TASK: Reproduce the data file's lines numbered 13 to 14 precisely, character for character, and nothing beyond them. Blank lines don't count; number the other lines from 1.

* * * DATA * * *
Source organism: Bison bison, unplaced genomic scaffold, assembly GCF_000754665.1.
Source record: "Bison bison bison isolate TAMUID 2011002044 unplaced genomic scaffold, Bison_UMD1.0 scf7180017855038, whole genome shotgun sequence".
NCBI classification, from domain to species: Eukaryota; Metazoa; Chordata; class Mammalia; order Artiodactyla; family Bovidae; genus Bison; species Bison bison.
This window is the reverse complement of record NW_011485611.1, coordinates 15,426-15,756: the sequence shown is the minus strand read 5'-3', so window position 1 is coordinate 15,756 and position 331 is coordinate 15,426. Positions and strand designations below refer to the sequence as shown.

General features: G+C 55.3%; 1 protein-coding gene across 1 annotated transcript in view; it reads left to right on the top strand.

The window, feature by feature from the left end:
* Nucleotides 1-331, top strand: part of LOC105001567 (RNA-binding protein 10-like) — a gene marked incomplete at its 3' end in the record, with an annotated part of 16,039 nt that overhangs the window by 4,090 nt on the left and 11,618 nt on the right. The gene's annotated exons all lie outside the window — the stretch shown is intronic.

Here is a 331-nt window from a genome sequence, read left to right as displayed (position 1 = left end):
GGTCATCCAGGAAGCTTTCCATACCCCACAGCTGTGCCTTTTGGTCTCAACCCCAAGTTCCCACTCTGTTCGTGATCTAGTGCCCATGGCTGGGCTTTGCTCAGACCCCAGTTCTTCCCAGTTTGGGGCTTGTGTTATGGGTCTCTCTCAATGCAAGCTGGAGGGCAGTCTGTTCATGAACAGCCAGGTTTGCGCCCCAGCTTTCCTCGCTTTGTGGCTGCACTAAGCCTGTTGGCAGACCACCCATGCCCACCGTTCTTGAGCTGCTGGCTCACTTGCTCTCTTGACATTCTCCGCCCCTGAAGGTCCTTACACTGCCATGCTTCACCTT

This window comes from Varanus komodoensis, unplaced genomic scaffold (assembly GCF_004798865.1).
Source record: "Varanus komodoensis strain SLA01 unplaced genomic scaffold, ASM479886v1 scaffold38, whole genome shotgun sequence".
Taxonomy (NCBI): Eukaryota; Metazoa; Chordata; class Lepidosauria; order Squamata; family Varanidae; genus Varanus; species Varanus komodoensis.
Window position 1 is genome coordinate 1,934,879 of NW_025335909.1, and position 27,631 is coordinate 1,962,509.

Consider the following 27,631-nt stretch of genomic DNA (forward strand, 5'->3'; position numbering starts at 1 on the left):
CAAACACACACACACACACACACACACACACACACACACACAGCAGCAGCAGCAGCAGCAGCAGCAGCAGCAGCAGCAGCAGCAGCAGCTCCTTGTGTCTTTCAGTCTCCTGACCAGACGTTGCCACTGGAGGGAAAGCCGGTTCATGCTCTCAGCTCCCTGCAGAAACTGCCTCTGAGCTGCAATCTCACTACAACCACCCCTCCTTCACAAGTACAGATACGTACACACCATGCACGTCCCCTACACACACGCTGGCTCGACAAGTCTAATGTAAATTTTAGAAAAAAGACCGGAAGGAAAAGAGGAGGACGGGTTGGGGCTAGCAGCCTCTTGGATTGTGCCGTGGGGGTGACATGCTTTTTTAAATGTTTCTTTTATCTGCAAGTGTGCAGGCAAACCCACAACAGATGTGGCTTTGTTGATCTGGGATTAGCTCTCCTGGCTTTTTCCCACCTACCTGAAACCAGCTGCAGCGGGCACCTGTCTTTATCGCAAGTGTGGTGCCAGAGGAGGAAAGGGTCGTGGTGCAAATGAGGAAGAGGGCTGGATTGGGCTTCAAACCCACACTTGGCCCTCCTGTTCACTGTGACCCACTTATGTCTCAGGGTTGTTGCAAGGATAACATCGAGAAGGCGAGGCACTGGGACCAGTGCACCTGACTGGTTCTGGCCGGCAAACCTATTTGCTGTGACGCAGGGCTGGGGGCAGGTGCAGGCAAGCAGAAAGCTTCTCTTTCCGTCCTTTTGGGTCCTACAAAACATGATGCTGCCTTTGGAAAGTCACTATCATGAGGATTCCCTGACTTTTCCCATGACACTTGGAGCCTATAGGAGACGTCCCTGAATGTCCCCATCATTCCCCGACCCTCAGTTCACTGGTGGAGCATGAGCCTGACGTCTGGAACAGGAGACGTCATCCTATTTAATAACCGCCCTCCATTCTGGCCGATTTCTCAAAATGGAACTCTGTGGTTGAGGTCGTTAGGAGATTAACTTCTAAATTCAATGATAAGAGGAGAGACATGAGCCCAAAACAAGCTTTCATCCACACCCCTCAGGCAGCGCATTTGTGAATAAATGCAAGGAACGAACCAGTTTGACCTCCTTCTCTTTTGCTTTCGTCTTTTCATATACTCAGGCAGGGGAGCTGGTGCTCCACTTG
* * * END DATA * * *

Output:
Window position 1 is genome coordinate 1,934,879 of NW_025335909.1, and position 27,631 is coordinate 1,962,509.

Consider the following 27,631-nt stretch of genomic DNA (forward strand, 5'->3'; position numbering starts at 1 on the left):